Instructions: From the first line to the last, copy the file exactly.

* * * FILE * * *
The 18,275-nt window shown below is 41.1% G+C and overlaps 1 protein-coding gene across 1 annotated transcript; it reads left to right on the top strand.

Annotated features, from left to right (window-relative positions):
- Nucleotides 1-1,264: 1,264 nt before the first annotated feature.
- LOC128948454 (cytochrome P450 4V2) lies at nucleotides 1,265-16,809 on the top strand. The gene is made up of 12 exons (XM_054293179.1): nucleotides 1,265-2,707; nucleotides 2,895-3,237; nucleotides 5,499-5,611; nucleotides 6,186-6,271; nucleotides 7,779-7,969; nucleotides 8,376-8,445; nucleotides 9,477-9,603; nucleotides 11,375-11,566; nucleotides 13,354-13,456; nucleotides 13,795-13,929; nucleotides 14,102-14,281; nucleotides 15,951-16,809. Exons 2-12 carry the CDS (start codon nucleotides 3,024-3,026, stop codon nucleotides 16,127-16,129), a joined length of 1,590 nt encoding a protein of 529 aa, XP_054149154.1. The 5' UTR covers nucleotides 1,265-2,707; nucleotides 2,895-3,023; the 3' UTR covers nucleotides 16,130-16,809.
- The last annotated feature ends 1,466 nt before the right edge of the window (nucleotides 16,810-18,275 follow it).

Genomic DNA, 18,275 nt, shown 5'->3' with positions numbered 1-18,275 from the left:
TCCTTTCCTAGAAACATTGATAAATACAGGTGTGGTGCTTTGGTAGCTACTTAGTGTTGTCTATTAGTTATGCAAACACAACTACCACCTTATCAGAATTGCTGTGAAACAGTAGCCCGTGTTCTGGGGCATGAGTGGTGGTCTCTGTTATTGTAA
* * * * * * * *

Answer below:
The 18,275-nt window shown below is 41.1% G+C and overlaps 1 protein-coding gene across 1 annotated transcript; it reads left to right on the top strand.

Annotated features, from left to right (window-relative positions):
- Nucleotides 1-1,264: 1,264 nt before the first annotated feature.
- LOC128948454 (cytochrome P450 4V2) lies at nucleotides 1,265-16,809 on the top strand. The gene is made up of 12 exons (XM_054293179.1): nucleotides 1,265-2,707; nucleotides 2,895-3,237; nucleotides 5,499-5,611; nucleotides 6,186-6,271; nucleotides 7,779-7,969; nucleotides 8,376-8,445; nucleotides 9,477-9,603; nucleotides 11,375-11,566; nucleotides 13,354-13,456; nucleotides 13,795-13,929; nucleotides 14,102-14,281; nucleotides 15,951-16,809. Exons 2-12 carry the CDS (start codon nucleotides 3,024-3,026, stop codon nucleotides 16,127-16,129), a joined length of 1,590 nt encoding a protein of 529 aa, XP_054149154.1. The 5' UTR covers nucleotides 1,265-2,707; nucleotides 2,895-3,023; the 3' UTR covers nucleotides 16,130-16,809.
- The last annotated feature ends 1,466 nt before the right edge of the window (nucleotides 16,810-18,275 follow it).

Genomic DNA, 18,275 nt, shown 5'->3' with positions numbered 1-18,275 from the left:
TCCTTTCCTAGAAACATTGATAAATACAGGTGTGGTGCTTTGGTAGCTACTTAGTGTTGTCTATTAGTTATGCAAACACAACTACCACCTTATCAGAATTGCTGTGAAACAGTAGCCCGTGTTCTGGGGCATGAGTGGTGGTCTCTGTTATTGTAA